- Notify the Mortgagee to convey the property without removing the debris.
Keeping Track of the Junk
It’s important that you track how much junk you take out of the property but, for obvious reasons, this is much easier said than done. It’s not going to be possible to count every single item you remove; as such, you will need to rely on your powers of estimation to keep tabs on how much you haul away. One of the best ways to do this, is to calculate the amount of junk you extract in relation to the size of the truck you put it in. For example, if you are using a 10’ truck (which has a capacity of 15 cubic yards) and you fill it 80% full of trash, you can safely estimate that you have extracted around 12 cubic yards of junk. Don’t worry, I’m not expecting you to know the cubic capacity of the various trucks that are available. I have included a set of U-Haul charts that contain a list of the cubic yard capacity of each vehicle rental that is available. Keep this handy so that you can keep track of how much junk you remove from the property; you will need this for bid and invoicing purposes. If you are deciding between two vehicles for the purposes of removing junk, always go with the highest. The cost between the two is usually pretty negligible, around $10-$20 and it’s much cheaper than having to pay two visits or, worse, having to hire a vehicle for a second day because you didn’t manage to fit everything in the truck on the first visit.
If all the above information and tips teach you one thing, it’s that you absolutely must go and visit the property before you submit a bid for your cleaning services. Without seeing the severity of the junk and the condition the property is in, you have no idea what truck to hire, how many people you’ll need and how much time it is going to take you to clear the place out. It is only through seeing the place first-hand that you can generate a realistic bid.
Examples of How the Debris Quantity is Calculated in the Property Preservation Industry
Debris and Personal Property Sizing Table
Your Local Landfill
Every municipality operates different rules and regulations pertaining to household waste. However, the basic rules are pretty similar across the board. Below, you will find a general overview of prohibited waste and acceptable waste. This is intended as a basic guide only, make sure you research what the specific regulations are in the area in which you operate in advance of formulating a bid.
Prohibited Waste Items
- Regulated hazardous waste
- Polychlorinated biphenyls (PCBs) or any waste that includes PCBs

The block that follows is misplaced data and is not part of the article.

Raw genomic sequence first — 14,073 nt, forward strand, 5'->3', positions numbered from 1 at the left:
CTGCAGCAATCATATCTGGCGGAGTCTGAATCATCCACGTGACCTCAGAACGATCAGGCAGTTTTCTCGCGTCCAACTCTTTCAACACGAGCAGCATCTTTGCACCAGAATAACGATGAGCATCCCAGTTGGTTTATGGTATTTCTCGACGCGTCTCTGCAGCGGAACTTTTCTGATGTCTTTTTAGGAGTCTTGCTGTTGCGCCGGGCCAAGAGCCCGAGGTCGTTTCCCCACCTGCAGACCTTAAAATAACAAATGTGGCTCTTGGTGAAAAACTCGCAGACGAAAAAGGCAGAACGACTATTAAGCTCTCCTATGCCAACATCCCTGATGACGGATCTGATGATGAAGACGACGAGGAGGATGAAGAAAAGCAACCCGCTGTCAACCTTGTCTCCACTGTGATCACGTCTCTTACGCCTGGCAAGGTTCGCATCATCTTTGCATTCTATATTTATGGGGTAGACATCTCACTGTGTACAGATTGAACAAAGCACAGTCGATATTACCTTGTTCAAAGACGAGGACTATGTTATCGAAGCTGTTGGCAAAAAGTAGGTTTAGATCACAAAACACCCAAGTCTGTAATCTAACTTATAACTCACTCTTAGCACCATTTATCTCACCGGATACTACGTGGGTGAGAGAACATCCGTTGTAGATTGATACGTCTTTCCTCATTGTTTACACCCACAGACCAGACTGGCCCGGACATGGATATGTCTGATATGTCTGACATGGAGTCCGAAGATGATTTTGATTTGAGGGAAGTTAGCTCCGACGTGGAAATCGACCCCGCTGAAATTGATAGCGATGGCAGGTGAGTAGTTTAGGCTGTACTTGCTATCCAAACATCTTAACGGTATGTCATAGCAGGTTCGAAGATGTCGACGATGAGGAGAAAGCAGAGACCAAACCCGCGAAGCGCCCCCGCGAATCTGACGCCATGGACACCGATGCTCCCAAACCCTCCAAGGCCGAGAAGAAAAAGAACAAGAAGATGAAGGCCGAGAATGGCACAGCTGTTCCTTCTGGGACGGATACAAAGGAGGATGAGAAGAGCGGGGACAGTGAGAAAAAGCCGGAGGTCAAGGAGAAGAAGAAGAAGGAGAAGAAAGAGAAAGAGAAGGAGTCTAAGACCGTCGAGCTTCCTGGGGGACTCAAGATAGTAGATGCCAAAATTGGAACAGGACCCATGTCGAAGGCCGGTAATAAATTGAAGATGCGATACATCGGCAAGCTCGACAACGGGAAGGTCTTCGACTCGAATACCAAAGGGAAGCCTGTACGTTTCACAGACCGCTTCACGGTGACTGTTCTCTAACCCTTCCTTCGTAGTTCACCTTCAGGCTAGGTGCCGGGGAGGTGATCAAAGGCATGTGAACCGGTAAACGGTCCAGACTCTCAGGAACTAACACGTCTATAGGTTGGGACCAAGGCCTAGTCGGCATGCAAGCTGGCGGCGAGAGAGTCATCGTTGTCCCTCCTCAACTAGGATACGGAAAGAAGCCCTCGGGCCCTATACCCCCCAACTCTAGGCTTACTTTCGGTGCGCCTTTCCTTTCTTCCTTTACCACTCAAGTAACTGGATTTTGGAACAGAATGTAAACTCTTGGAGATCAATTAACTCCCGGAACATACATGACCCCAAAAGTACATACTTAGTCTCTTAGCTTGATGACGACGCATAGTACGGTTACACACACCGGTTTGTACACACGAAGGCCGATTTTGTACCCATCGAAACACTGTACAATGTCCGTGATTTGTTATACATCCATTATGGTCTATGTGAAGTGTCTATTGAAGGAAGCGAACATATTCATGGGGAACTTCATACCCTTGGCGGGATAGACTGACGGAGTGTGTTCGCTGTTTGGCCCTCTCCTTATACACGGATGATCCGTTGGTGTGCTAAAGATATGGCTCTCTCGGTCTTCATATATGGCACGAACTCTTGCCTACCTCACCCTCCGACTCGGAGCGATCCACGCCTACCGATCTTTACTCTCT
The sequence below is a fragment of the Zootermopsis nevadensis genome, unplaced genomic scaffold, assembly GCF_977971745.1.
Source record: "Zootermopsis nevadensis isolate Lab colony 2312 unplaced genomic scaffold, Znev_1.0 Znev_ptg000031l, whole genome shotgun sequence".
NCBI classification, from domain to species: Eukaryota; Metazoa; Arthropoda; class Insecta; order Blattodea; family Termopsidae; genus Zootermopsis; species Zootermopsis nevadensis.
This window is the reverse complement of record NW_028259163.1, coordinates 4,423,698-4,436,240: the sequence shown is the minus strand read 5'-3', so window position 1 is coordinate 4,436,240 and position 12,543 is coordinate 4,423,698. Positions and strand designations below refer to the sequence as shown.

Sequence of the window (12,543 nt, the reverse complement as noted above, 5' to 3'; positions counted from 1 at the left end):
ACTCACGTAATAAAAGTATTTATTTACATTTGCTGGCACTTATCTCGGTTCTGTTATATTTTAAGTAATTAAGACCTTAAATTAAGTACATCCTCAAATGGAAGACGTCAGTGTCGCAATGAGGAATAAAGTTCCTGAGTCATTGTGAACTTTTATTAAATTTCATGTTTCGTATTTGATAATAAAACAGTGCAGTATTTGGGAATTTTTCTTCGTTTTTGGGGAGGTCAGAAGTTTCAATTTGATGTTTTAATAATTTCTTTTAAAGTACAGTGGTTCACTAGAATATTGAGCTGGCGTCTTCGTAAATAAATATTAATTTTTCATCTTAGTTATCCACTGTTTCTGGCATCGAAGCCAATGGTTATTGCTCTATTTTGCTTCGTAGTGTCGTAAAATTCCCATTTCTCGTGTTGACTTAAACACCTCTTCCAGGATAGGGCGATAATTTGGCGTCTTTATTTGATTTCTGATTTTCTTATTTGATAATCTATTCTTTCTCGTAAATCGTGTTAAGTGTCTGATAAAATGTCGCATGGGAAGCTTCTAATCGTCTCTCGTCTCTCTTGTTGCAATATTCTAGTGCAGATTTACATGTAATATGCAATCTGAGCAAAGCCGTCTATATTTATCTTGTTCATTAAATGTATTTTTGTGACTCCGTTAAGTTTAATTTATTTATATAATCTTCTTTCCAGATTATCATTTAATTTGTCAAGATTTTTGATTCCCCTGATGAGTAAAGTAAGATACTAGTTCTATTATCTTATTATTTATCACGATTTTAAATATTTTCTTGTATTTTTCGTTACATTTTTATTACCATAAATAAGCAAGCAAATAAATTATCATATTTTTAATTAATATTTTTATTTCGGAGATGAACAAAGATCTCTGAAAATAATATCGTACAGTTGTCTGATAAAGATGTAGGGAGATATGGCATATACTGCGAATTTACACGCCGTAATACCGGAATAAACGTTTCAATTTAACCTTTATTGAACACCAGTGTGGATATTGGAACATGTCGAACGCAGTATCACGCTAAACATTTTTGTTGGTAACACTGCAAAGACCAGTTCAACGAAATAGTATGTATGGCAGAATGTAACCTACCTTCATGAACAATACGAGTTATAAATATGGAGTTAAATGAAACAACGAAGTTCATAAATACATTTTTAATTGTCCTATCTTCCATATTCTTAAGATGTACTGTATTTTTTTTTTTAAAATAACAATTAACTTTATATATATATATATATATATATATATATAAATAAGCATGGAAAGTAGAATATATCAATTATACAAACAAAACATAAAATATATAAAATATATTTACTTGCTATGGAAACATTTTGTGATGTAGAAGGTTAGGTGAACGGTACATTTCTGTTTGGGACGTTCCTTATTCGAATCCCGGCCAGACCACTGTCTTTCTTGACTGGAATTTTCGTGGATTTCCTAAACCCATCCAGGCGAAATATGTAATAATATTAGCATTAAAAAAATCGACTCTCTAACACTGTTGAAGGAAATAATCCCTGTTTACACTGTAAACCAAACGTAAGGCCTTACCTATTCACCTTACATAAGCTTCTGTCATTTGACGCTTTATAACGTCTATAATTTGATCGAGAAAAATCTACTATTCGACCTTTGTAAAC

- Radioactive wastes
- Infectious wastes
- Commercial quantities of liquid waste
- Special wastes
- Friable asbestos containing wastes
If you come across any of the items listed above when you’re cleaning out a property, and you may need to enlist the services of a firm that specialize in the removal of prohibited waste items. You will find such companies by performing a basic online search for “hazardous waste disposal services” or “environmental services.”
Conditionally Acceptable Waste
The items that are listed below will usually be accepted at landfills providing they are handled in an appropriate manner, and certain criteria are met. These are as follows:
- Non‐friable asbestos-containing wastes are accepted at some landfills providing that they have been handled in an appropriate manner. Contact your landfill to verify the details.
- Industrial waste and/or contaminated commercial products may sometimes be accepted but you will usually be required to obtain approval in advance to ensure that you comply with the relevant requirements.
- Containers that are in excess of five gallons will only be accepted if they are open, empty, or contain less than an inch of dried waste that is officially unusable.
- Some landfills will take refrigerators providing you have proof that the CFC has been removed in accordance with EPA requirements.
- Some landfills will accept tires.
- Propane and Freon containers may be accepted providing the values have been removed.
- Dead animals and animal parts will require special handling. Check with the landfill in advance.
The Previous Owners’ Personal Property
This can be a tricky one. In some states, personal property cannot be removed from a home unless a formal eviction notice has been served. Before you enter the property, make sure you have verified the current situation in terms of what the laws are in your area and the availability of any warrants and eviction notices.
When you’re clearing out a property, you may find it difficult to determine what’s personal property and what’s trash. If you are unsure about any particular item, it is best to contact your lawyer for some advice.
Number of People Required During Eviction
In some cases, there may be guidelines or regulations in place that specify how many people are allowed to enter a property for the purposes of clearing it out. For example, HUD requirements specify that four people should be sufficient to complete an eviction for a townhouse or condo, while six may be required for a bigger family home.
Check the laws in advance and make sure you adhere to them at all times. You don’t want to find yourself in hot water at a later date because you haven’t followed protocol. In some cases, the law enforcement agent may specify that additional people are required to carry out the eviction or that it must be performed within a given timeline. Make sure this is documented and all records are shared with the realtor or relevant asset management company.
After debris removal, it’s time for Maid or Cleaning Service.